US State Department approves sale of more than 130 Abrams tanks on day Saudi-led coalition restarts Yemen air campaign
The US State Department has approved the potential sale of more than 130 Abrams battle tanks, 20 armoured recovery vehicles and other equipment, worth about $1.15bn, to Saudi Arabia, defence chiefs said on Tuesday.
The approval notice came on the same day a Saudi-led coalition launched its first air raids in three months in Yemen, where it is fighting Houthi rebel forces in support of the exiled government of President Abd Rabbuh Hadi.
The US Defence Security Cooperation Agency, which oversees foreign arms sales, said that General Dynamics would be the principal contractor for the sale, and added it would contribute to US national security by improving the security of a regional partner.
“This sale will increase the Royal Saudi Land Force’s (RSLF) interoperability with US forces and conveys US commitment to Saudi Arabia’s security and armed forces modernisation,” the agency said in a notice posted on its website.
In a Pentagon announcement of the deal, it said that 20 tanks were being newly acquired as “battle damage replacements”.
The Saudi military is believed to have lost some of its 400-plus Abrams tanks during the fighting against the Houthi militia.
US politicians have 30 days to block the sale, although such action is rare.
Saudi factory strike kills workers
The approval was announced on the same day the Saudi-led military coalition was reported to have killed 14 workers in an air attack on a food factory in Yemen’s rebel-held capital Sanaa.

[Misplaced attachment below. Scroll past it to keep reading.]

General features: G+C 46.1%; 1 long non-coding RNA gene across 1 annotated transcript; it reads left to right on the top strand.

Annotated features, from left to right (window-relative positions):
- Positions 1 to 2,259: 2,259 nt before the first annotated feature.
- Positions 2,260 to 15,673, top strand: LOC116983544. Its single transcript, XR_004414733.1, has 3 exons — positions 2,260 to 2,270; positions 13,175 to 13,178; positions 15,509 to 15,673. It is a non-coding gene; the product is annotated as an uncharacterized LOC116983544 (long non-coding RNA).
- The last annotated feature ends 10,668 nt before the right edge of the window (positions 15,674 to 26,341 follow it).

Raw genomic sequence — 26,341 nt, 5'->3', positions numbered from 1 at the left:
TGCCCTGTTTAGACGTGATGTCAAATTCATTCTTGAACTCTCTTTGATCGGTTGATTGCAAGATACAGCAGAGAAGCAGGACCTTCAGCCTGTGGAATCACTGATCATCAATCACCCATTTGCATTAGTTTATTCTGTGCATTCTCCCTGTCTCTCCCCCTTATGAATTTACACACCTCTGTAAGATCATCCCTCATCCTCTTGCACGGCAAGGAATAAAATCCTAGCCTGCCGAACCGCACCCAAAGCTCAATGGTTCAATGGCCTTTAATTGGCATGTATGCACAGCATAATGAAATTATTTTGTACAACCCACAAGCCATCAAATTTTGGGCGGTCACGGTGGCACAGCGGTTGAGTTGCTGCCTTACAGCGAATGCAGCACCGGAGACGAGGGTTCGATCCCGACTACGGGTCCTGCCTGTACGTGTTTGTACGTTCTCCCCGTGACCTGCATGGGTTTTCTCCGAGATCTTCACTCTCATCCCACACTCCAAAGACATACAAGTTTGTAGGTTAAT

The attack was the first on the capital in five months, the first in the country for three months, and itself came days after UN-backed peace talks broke down over the weekend.
Medics put the death toll at 14. Factory director Abdullah al-Aqel gave a higher toll of 16 killed and 10 wounded, adding that all the victims were workers.
The al-Aqel factory, which makes crisps, is near a military equipment maintenance centre.
The Saudi-led coalition intervened in March last year after Houthi rebels and allied forces loyal to former president Ali Abdullah Saleh overran Sanaa in September 2014.
Amnesty International and Human Rights Watch called on the UN General Assembly in June to suspend Saudi Arabia from the UN Human Rights Council until the military coalition stops killing civilians in Yemen.
Al Arabiya on Wednesday also reported that Saudi Arabia had intercepted two ballistic missiles fired at the kingdom by the Houthis.
Meanwhile, Saudi-led warplanes launched fresh strikes on Houthis on Wednesday, attacking positions in Amran province, north of the Sanaa.
Tribal sources also said air raids hit rebel positions around their northern province of Saada.